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Movie review: 'Change of Plans'

Ten people gather for a Parisian dinner party. Emotional chaos ensues. Then things are brought to order in this romantic comedy by French director Danièle Thompson.

October 29, 2010|By Kenneth Turan, Los Angeles Times Movie Critic

When 10 people who don't really know each other show up at a dinner party, it's initially difficult to tell everyone apart. That's what happens at the start of "Change of Plans," a tasty French romantic comedy diversion with just a touch of seriousness thrown into the mix.

Director Daniele Thompson, who co-wrote with her actor son Christopher, soon brings order out of chaos and pulls everyone and everything into focus. By the time this lightly entertaining look at life's emotional crises ends, even the characters you didn't think were sympathetic will have won you over.

In this, "Change of Plans" is very much in the tradition of Thompson's earlier work, including "La Buche" and the most recent "Avenue Montaigne." Her credits as a writer go even further back, to collaborations with her father Gerard Oury and an Oscar nomination as cowriter of "Cousin, Cousine" in 1975.

"Change of Plans" is not only set in Paris, it's very Parisian in its specifics. The dinner party in question takes place during the June 21 "Fete de la Musique," a citywide celebration of street music, and the film's French title, "Le Code a Change" refers to a change in the door codes that are ubiquitous in the city's apartment buildings.

This film is also traditionally Continental in its approach to the interpersonal entanglements of life. Almost everyone at that Parisian dinner party, whether married or not, is either thinking of an affair, having an affair or ending an affair. Maybe it's something in the water.

The hosts of the dinner are ML (Karin Viard) and her husband, Piotr (Dany Boon). She's a high-powered attorney and he's taking a hiatus from work and doing the cooking, which on this night is a Polish stew called bigos. (The recipe unaccountably appears in the final credits courtesy of Roman Polanski.)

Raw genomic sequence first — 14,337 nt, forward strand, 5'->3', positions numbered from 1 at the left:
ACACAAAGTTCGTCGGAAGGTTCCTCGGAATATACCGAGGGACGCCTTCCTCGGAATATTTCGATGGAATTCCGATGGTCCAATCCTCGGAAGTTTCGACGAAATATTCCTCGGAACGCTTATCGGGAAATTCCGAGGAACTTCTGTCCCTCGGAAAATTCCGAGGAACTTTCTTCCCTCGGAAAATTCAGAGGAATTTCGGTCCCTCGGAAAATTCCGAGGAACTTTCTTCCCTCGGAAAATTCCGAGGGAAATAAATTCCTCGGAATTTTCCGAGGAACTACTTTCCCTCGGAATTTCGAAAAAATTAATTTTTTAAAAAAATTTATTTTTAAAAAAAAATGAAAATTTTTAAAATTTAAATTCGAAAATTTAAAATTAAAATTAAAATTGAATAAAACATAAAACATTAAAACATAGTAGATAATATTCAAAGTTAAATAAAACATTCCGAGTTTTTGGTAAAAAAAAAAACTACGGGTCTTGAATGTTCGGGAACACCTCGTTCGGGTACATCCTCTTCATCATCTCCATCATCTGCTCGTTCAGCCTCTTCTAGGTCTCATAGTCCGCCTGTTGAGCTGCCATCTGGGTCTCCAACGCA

Among the guests are the couple's close friends Melanie (Marina Foïs) and Alain (Patrick Bruel). He's a successful oncologist who worries about his patients while she is a gynecologist having an affair. She's so religious she goes to church to pray fervently for "the strength to break my husband's heart."

Though she's rarely in the city, ML's sister Juliette ("Lady Chatterley's" Marina Hands), a film costume designer, is in town and coming with the much older Erwann ( Patrick Chesnais), an actor who's become known for doing a farcical anti-drunk-driving public service spot.

The last couple invited includes Lucas (co-writer Christopher Thompson), another hotshot lawyer who would like to hire ML for his firm. His wife, Sarah ( Emmanuelle Seigner of "The Diving Bell and the Butterfly"), is a much less confident person, giving to saying things like "I'd screw up my own suicide."

Then there are the single people: ML's flamenco teacher, Manuela (Blanca Li), and Jean-Louis (Laurent Stocker), who has just finished remodeling ML and Piotr's kitchen. And don't forget the unexpected appearance of Henri ( Pierre Arditi), the father of the two sisters whom Juliette hasn't spoken to in years. It is that kind of a film.

While most dinners, as one of the participants says, are either "clammed up or tell all," this particular dinner falls half-way in between. The participants may not give away much in public, but everyone has issues, agendas and unfinished emotional business. Our ability to see what's happening in the other parts of the characters' lives gives what goes on at the table a bit of extra bite.

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